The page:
Endothelial dysfunction has been shown to be predictive of subsequent cardiovascular events and death. Through a mechanism that is incompletely understood, increased dietary salt intake promotes endothelial dysfunction in healthy, salt-resistant humans. The present study tested the hypothesis that dietary salt-induced TGF-β promoted endothelial dysfunction and salt-dependent changes in blood pressure (BP). Sprague-Dawley rats receiving diets containing 0.3% NaCl (LS) or 8.0% NaCl (HS) were treated with vehicle or SB525334 (SB), a specific inhibitor of TGF-β receptor I/activin receptor-like kinase 5 (ALK5), beginning on day 5. BP was monitored using radio-telemetry in the four groups of rats (LS, LS SB, HS, and HS SB) for up to 14 days. By day 14 of the study, mean daytime systolic blood pressure (SBP) and mean pulse pressure (PP) of the HS group treated with vehicle was greater than the other three groups; mean daytime SBP and PP of the HS SB group did not differ from the LS and LS SB groups. While mean SBP, DBP and MAP did not differ among the groups on the 7th day of the study, endothelium-dependent vasorelaxation was impaired specifically in the HS group; treatment with the ALK5 inhibitor prevented the high dietary salt intake-induced increases in phospho-Smad2 (S465/467) and NADPH oxidase-4 in endothelial lysates and normalized endothelial function. These findings suggest that high salt-induced endothelial dysfunction and the development of salt-dependent increases in BP were related to endothelial TGF-β signaling.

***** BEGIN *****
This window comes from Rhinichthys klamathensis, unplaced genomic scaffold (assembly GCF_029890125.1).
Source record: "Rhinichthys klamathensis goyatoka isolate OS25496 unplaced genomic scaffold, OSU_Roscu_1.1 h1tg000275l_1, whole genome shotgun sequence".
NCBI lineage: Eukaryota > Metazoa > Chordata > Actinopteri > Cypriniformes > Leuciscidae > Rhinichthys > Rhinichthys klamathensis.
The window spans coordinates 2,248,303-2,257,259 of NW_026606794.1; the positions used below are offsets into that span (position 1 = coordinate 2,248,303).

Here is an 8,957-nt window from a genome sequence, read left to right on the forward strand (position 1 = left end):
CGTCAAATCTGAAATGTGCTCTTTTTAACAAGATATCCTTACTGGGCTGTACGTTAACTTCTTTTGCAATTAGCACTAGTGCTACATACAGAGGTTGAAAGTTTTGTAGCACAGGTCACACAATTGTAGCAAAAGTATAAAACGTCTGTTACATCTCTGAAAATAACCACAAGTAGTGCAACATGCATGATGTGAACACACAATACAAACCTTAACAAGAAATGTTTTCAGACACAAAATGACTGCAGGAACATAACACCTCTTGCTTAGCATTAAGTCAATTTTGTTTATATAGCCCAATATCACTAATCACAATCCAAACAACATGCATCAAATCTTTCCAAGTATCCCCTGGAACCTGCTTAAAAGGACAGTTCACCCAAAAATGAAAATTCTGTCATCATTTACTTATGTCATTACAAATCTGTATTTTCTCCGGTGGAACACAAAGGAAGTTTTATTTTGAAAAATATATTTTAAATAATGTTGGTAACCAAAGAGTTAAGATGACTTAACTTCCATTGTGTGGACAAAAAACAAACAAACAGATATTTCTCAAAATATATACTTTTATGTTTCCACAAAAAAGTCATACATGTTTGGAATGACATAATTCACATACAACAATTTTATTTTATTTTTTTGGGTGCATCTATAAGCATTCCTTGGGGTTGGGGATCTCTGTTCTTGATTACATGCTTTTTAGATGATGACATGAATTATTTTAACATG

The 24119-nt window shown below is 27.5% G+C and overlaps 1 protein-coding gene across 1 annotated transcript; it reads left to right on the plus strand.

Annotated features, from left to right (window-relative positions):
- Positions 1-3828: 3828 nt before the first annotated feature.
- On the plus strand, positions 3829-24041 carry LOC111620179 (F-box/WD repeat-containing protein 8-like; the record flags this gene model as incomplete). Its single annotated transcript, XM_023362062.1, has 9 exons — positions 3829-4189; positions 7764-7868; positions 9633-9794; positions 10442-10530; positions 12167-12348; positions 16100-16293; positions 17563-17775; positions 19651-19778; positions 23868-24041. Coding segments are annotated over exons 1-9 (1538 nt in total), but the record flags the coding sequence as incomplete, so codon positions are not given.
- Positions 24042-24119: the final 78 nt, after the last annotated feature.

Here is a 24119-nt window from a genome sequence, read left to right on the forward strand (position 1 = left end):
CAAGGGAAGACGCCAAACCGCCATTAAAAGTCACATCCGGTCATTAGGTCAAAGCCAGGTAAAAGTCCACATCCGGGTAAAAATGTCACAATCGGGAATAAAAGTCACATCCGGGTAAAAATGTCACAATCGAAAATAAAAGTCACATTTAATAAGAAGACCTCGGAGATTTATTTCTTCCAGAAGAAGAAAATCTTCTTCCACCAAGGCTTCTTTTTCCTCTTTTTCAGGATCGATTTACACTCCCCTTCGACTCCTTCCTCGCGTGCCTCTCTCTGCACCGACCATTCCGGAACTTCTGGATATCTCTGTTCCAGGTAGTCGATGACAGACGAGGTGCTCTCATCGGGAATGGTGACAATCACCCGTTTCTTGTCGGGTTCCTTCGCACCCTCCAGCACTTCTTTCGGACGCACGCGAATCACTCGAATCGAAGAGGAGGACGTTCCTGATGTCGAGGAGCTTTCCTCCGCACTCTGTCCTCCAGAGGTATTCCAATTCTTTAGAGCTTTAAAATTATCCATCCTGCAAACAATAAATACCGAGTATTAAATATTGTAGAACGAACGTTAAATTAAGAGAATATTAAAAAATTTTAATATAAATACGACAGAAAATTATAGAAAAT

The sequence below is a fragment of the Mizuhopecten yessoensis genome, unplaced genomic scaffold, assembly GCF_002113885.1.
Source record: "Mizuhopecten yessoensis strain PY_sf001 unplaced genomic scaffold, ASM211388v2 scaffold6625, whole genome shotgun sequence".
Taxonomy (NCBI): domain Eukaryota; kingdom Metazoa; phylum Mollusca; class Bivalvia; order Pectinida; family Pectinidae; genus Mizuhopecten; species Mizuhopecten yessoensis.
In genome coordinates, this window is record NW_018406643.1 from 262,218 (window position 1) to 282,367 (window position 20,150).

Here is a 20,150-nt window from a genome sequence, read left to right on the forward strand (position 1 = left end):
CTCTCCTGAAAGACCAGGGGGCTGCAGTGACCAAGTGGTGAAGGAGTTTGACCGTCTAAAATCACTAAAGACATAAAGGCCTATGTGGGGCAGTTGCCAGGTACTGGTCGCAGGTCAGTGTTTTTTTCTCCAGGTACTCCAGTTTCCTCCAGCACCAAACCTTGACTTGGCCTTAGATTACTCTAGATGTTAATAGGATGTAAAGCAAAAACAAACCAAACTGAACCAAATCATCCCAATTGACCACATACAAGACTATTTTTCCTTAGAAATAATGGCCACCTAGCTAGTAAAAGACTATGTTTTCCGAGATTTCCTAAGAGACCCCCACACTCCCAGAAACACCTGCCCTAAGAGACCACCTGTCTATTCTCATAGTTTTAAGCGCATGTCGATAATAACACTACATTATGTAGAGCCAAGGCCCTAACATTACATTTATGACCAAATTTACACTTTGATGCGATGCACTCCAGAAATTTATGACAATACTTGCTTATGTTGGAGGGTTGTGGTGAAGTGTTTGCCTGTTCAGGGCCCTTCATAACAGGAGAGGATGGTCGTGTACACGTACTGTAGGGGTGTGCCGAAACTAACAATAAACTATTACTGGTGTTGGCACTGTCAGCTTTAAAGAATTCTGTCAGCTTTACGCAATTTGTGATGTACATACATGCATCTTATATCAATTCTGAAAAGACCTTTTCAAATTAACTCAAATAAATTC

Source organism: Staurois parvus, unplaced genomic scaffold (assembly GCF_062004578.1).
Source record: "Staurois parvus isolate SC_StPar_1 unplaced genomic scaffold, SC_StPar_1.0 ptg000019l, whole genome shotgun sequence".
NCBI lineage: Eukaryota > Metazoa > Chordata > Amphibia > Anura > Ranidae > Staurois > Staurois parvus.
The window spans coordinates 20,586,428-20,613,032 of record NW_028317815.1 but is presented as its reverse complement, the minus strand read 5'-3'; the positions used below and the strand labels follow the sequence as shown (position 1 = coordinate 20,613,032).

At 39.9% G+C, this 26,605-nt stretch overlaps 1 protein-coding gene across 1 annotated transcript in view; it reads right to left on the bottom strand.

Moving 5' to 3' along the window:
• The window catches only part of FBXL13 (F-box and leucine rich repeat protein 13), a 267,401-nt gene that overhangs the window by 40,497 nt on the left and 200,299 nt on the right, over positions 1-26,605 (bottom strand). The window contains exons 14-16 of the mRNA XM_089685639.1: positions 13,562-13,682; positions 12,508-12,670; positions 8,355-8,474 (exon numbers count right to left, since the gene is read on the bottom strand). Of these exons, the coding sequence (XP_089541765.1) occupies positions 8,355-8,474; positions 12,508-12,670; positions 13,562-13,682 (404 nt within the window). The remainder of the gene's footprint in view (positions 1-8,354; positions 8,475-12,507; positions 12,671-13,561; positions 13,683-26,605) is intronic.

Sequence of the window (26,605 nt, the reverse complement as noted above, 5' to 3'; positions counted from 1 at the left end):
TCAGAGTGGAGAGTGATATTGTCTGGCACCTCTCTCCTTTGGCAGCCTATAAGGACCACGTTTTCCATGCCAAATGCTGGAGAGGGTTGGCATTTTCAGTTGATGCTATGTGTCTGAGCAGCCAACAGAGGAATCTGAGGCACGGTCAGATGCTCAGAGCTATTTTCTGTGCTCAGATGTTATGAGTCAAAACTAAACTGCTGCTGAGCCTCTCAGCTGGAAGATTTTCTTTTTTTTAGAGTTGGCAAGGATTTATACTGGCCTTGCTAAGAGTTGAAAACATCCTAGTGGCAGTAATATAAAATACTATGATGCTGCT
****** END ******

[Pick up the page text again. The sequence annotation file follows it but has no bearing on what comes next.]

- dietary salt
- endothelial dysfunction
- Copyright © 2015, American Journal of Physiology - Renal Physiology